As we waited in the lobby of San Francisco's Boxcar Theatre to take our seats for Clue, now through February 19, 2011, the house manager cheerfully informed us that the play we were about to see is best experienced after having watched the 1985 movie of the same name no less than five times. Further, and I'm paraphrasing here, but not much, it would help if we were drunk.
I think that's actually pretty good advice, but not because this 2011 play based on the 1985 movie, which was based on the late-1940s board game (did I mention the action is set in 1954?), requires repetition and alcohol to be enjoyed. I haven't seen Clue, the movie, since I watched it on the silver screen, and the other evening I was actually somewhat sober. Despite these limitations, I had a grand time.
The point of the preparatory speech, I think, is that Clue, as re-re-imagined by Peter Matthews and Nick A. Olivero, is a farce of a farce, a lark, an evening of theater only to the extent that it features actors, lighting, sound effects and the rest. Mostly it's an engaging experiment to see if this quixotic gambit can be pulled off. Most of the time Matthews and Olivero succeed. And during those moments when their conceit falls flat? Well, a few ticks of the clock takes care of that.
The writer-directors, who also perform, are aided by the play's set (Olivero gets credit for that, too) and seating that's been customized for this production. The stage sits at the bottom of a square pit, which is ringed by a single row of seats built on top of the set's walls, which means the audience is perched roughly 6-to-8 feet above the action. The floor of the stage resembles the game's board, complete with squares that the actors must sometimes follow, step-by-step, rooms (the Lounge, the Ballroom, etc.) and props featured in both the board game (the Candlestick, the Leap Pipe, et al) and the movie.
Not every seat in the house has a perfect view. For example, it's physically impossible to see what's going on directly below you, and I could not see the part of the performance that takes place offstage and behind the row of seats to my left, even though those to my right could view it just fine. No matter. It was obvious enough what was going on.
Besides, the real fun happens when the actors are crowded onto the stage, shuffling from room to room, cramming themselves behind pantomime walls. The acting is not subtle, but it's not supposed to be. My favorite performance was by J. Conrad Frank as Eileen Brennan as Mrs. Peacock. Frank infuses his character with the energy and volume of a drag queen -- literally. He's simply hilarious. Meanwhile, Sarah Savage as Lesley Ann Warren as Miss Scarlett does a terrific Marilu Henner, which suits Savage better than Warren. So what if she got the actor wrong; she nails the decade, and somehow that seems more important.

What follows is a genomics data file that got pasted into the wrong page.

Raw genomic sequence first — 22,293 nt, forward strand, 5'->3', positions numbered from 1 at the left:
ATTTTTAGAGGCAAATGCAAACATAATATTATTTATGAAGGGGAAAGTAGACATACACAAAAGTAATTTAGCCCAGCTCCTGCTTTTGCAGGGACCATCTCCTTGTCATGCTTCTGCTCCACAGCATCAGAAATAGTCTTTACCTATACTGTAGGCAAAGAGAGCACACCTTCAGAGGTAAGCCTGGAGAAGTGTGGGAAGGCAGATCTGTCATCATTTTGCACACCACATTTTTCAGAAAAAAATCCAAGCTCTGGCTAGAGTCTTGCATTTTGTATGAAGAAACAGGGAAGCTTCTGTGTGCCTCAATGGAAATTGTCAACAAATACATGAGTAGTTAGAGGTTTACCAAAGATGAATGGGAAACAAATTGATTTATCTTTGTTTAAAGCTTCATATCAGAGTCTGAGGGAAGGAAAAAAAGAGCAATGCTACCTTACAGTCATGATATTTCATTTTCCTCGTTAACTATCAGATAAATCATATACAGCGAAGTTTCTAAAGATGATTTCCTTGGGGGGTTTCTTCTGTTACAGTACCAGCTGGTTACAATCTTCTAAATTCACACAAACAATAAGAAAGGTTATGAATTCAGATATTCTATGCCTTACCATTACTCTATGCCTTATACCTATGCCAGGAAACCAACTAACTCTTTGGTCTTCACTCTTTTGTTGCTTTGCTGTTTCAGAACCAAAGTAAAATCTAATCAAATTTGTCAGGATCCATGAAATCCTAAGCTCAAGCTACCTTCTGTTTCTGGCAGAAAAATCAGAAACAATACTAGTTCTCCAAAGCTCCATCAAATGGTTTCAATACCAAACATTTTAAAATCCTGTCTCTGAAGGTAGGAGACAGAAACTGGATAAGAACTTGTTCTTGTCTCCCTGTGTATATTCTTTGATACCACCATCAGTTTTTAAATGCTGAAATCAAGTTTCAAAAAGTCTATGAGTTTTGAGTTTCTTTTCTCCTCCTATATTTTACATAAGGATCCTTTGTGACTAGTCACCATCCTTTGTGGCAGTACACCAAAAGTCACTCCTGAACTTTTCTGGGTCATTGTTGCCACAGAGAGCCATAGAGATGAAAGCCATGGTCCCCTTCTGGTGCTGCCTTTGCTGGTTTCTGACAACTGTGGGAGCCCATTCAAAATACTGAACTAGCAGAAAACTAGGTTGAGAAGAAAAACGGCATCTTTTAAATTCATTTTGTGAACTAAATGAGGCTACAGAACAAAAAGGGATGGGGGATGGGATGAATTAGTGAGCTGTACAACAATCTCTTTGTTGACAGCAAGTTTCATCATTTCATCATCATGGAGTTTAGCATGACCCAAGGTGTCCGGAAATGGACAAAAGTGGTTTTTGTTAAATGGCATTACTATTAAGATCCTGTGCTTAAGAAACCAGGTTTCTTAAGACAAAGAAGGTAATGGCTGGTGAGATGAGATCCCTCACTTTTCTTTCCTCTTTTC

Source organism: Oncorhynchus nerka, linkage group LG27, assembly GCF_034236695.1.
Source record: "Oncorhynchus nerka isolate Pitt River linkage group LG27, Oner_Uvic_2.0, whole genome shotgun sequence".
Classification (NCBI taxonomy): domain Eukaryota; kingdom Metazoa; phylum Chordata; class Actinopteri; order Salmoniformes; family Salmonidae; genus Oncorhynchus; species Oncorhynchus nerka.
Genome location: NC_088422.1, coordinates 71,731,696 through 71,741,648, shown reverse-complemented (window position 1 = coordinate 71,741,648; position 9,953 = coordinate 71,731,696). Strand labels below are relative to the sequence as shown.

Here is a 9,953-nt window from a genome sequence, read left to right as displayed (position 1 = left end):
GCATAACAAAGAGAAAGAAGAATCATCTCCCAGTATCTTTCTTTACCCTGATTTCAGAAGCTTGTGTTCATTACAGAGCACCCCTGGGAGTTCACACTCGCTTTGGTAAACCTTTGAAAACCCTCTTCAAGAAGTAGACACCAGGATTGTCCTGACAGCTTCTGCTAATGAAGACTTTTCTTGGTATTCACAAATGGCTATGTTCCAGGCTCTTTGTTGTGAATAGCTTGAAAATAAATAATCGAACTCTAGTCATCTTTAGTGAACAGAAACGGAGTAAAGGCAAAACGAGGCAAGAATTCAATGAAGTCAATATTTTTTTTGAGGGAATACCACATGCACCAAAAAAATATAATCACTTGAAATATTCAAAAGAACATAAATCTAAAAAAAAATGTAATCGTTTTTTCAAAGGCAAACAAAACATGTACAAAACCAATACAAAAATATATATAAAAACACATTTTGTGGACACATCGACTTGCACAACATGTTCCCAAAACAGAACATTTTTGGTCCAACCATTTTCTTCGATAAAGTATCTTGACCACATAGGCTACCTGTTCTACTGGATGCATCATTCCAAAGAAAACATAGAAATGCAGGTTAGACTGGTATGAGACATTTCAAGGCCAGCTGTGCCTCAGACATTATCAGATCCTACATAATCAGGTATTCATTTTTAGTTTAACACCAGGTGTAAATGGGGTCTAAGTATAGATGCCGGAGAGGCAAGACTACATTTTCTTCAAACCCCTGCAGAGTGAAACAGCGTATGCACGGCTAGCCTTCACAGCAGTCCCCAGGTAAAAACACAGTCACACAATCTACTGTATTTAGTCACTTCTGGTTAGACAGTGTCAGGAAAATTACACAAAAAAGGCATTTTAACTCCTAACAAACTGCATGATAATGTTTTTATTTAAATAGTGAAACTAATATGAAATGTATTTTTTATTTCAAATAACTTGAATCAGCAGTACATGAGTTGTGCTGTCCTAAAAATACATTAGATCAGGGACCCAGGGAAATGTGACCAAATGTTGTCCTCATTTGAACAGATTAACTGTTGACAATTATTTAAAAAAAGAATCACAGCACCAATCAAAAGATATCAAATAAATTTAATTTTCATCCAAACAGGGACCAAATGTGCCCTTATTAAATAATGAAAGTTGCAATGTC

If you're getting the impression that Clue at once adheres to and strays from its movie roots, you're correct. Olivero, for example, does not do Martin Mull as Colonel Mustard. He reminded me more of an American-accented Dr. Watson who's lost his Sherlock Holmes. And quite understandably, Justin Liszanckie doesn't even try to mimic the signature rasp of Christopher Lloyd. Instead, he works his pipe and channels his inner letch.
At its best, Clue winks at its audience with clever inside jokes, like when the word "editing" is repeatedly used as a punch line. At its worst, the writers seem content to merely move themselves and their fellow actors around the stage like so many plastic pieces. Still, I'm glad Matthews and Olivero did not get too creative: If they had made their play into a musical, for example, I might have been obliged to hang myself, with the Rope, in the Conservatory.
Clue runs through February 19, 2011 at Boxcar Theatre. For tickets and information visit boxcartheatre.org.
All photos: Peter Liu.